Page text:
But who is this One? John tells us He is the Lamb of God who takes away the sin of the world. “In ancient Israel the lamb and sheep were the principal animals of sacrifice. Thus the term ‘lamb’ usually occurs in sacrificial contexts” (The International Standard Bible Encyclopedia, Eerdmans, 1986, under “Lamb”). A lamb was offered every morning and evening; two additional lambs were sacrificed every Sabbath day. They were used for the sin offering, for purification and cleansing and for the dedication of an altar. A lamb was also sacrificed on the new moon, at the Feast of Pentecost, the Feast of Trumpets, the Day of Atonement, the Feast of Booths, and especially on each of the days of the Passover.

To say that Jesus is the “Lamb of God” alludes to all of these, especially the Passover lamb (1 Corinthians 5:7; see Mark 14:12 and Luke 22:7). He is the sacrificial Lamb that is the basis of our relationship to God. His death redeems us and feeds us.

He is also that which we offer to God in our praise and the holiness of our lives. God wants us to offer Christ to Him: in Him alone do we become worthy (holy) enough—crucified and risen with Him (as alive from the dead and thus as living sacrifices)—to be offered to God.

He is also the Lamb in the Book of the Revelation, the Lamb (freshly slain) who is worthy to sit on the throne of God and take the scroll and to open its seals. As the Lamb of God He executes the new covenant and, overcoming the enemies of God, establishes God’s Kingdom. In view of the connection between the Book of the Revelation and the Gospel according to John, this identification should not be overlooked.

“Who takes away the sin of the world” refers to more than just forgiveness. If it only referred to forgiveness the word “sin” would be plural. It does not therefore mean that His sacrificial death causes everyone’s sins to be forgiven. This, the Scriptures does not teach. His atonement is limited. The fact that the word is singular means that the Lamb takes away the whole problem of sin. He overcomes the hostility to God that sin is. This corresponds to the Lamb in the Book of the Revelation. Jesus solves the problem of sin and eventually His sacrificial death will overcome the rebellion of the world.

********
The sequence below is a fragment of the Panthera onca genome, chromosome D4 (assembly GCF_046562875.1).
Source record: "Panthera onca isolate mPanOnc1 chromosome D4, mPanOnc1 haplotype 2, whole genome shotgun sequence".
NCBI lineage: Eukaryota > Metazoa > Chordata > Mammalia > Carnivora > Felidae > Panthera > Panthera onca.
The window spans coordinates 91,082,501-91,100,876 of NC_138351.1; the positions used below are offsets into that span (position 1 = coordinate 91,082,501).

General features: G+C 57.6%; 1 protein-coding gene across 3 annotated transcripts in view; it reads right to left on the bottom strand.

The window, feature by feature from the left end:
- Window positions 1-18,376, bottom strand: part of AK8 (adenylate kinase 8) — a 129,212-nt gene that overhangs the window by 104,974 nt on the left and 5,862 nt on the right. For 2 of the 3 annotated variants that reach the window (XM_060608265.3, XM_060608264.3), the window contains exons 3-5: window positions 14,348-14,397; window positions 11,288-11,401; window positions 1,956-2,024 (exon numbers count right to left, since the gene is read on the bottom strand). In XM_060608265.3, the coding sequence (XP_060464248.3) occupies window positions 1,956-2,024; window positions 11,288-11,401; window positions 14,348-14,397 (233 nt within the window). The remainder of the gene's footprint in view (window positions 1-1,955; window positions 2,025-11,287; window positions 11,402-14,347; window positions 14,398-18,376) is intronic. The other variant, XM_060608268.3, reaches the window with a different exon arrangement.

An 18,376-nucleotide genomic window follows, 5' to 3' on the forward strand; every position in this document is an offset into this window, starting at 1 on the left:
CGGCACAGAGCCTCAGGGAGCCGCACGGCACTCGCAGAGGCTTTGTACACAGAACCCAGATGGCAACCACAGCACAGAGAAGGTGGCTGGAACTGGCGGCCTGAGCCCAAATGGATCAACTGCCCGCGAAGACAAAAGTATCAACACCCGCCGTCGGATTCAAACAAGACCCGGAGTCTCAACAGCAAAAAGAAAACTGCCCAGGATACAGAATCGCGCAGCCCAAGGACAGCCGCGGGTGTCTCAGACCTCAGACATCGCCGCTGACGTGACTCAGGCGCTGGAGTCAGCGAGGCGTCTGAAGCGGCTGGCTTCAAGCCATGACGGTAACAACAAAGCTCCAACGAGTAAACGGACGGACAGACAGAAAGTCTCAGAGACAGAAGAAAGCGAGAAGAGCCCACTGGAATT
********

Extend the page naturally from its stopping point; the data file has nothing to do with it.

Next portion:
Isaiah’s Suffering Servant is depicted as One “like a lamb that is led to the slaughter and like a sheep that is dumb before its shearers” (53:7). In the New Testament this image is alluded to (Acts 8:32; see 1 Peter 1:19). Jesus identified Himself with the Servant in Matthew 12:18. The word for “Child” in Acts 3:13, 26; 4:27 and 30 also means “Servant” and probably alludes to the same. Isaiah 53:10 says that He makes Himself an offering for sin. It is this Sin Offering that purifies the people of Israel whose idolatry in the days of the first Temple brought them into ruin. Through it Israel will be redeemed when He comes again in glory.

“Behold, the Lamb of God who takes away the sin of the world!” The Gospel calls us to “behold” the Lamb of God who solves the problem of our sins and our sin, both its guilt and its power over us and its dominion over the human race. This refers to Jesus’ death. It is essentially negative but nonetheless necessary. Without it, the coming of the Holy Spirit is irrelevant. For unless we are purified of the stain of sin—its guilt—the Holy Spirit cannot enter us. This stain is existential, not psychological. Psychological guilt does not help us unless it alerts us to our existential guilt in the sight of God. Often our psychological guilt misses the mark, and it is almost always problematic. However, it may alert us to our real guilt, to our spiritual alienation from God and soulish rebellion against God. The blood of Christ immediately removes our alienation from God and we can—and should—enjoy this as soon as we believe. The removal of our rebellion is another story. The process begins the moment we believe, but the soul must die before it can be saved, and this takes a long time. It requires, in fact, the presence of the resurrected Christ dwelling in us through the in-spiration of the Holy Spirit.

The Heavenly Dove (1:32-34)

John did not “know” Him—who He really is, not just in the flesh apart from His whole reality—until he saw the sign that God gave him: “Upon whom you see the Spirit descending and abiding upon Him, this is He who baptizes in the Holy Spirit.” John did. He beheld the Spirit descending as a dove out of heaven, and He abode upon Him. By this sign John “saw” that Jesus is the Son of God. This—the descent of the Holy Spirit—was the proof that meant that—that He is the Son of God.